Here are some other basics of infant dental care that every parent should know:
- Wipe your baby’s newly emerging teeth with a clean, moist washcloth after feedings.
- Brush teeth that have completely grown in with a soft-bristled, child-size toothbrush and a smear of fluoride toothpaste no bigger than a grain of rice.
- Start regular dental checkups by the first birthday.
Fortunately, Ramsey reports that his son is doing very well after an extended period of professional dental treatments and parental vigilance.
“It took a number of months, but his teeth are much, much better,” he said. “Right now we’re still helping him and we’re still really on top of the teeth situation.”
If you would like more information on dental care for babies and toddlers, please contact us or schedule an appointment for a consultation. You can also learn more by reading the Dear Doctor magazine articles “The Age One Dental Visit” and “Dentistry & Oral Health for Children.”
Mention “bacteria” and people begin looking for the germicide. The truth is, though, only a few strains cause disease — the rest are benign or even play a beneficial role.
This may shock you, but your body both inside and out is home to around 100 trillion single-celled organisms, exceeding the number of your native cells by 10 to 1. You won't notice them, though: bacteria are so small they only make up 1 to 3% of your total body mass. And each of us has a unique “microbiome” of micro-organisms: they influence a variety of processes like digestion and metabolism, and some even “teach” our immune systems to distinguish between helpful and harmful bacteria.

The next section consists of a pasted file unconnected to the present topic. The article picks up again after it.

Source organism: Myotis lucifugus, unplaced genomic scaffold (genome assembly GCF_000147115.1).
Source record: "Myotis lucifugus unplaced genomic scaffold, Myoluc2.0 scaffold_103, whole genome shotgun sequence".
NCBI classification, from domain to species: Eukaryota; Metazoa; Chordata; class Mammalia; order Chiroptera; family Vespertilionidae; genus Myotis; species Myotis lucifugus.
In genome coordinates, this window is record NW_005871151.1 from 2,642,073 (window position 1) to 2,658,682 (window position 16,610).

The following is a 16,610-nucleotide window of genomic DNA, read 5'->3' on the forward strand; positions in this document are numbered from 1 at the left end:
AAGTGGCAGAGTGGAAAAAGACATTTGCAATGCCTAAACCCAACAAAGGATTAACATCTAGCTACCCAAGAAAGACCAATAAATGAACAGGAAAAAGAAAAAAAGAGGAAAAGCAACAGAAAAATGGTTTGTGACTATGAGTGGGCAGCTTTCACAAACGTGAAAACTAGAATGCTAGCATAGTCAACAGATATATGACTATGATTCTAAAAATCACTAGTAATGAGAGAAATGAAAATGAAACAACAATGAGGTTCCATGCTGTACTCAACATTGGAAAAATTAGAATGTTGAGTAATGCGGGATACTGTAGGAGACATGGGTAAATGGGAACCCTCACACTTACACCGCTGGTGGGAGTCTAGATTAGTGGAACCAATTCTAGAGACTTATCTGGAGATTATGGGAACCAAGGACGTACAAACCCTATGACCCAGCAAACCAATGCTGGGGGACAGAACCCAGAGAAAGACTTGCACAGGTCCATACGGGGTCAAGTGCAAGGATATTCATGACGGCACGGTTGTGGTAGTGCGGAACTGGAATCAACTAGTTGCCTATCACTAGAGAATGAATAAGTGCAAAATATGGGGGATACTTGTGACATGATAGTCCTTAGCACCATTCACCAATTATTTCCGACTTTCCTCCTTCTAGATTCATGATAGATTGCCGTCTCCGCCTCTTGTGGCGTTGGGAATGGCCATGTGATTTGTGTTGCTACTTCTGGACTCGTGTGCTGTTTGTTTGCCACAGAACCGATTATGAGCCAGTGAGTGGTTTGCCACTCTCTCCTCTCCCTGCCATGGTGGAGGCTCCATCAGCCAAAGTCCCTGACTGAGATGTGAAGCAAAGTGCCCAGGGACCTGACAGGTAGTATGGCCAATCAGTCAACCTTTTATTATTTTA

Of the 10,000 or more species of bacteria that inhabit the body, perhaps the most studied and understood are in the mouth. We even have a database that catalogs the gene sequences of oral bacteria. And what we've learned has enlarged our understanding of dental disease and how to prevent or treat it.
This new knowledge, for example, confirms that many of our modern lifestyle habits adversely affect oral health. For example, researchers have found higher concentrations of Streptococcus mutans, the bacteria most responsible for tooth decay, in current samples of biofilm than in those from preindustrial eras. The culprit seems to be the modern diet rich with carbohydrates like sugar that bacteria eat. Cigarette smoking can also make the mouth friendlier to disease-causing bacteria.
On the bright side, our growing knowledge of oral bacteria is helping us devise better prevention and treatment strategies. One example is the use of antibiotics to reduce the populations of disease-causing oral bacteria.
The broad, traditional approach kills not only malevolent bacteria, but beneficial strains as well. The approach may also be helping bad bacteria become resistant to common antibiotics. A newer approach targets specific bacteria with custom-designed antibiotics that won't kill other bacteria. There's also increased focus on ways to re-balance a person's normal microbiome if it's become skewed.
As we come to understand bacteria better — both good and bad species — these and other dental care efforts will benefit. With our increasing knowledge of these microorganisms that surround us the future looks bright for better oral health.
If you would like more information on the role of bacteria in oral health, please contact us or schedule an appointment for a consultation. You can also learn more about this topic by reading the Dear Doctor magazine article “New Research Shows Bacteria Essential to Health.”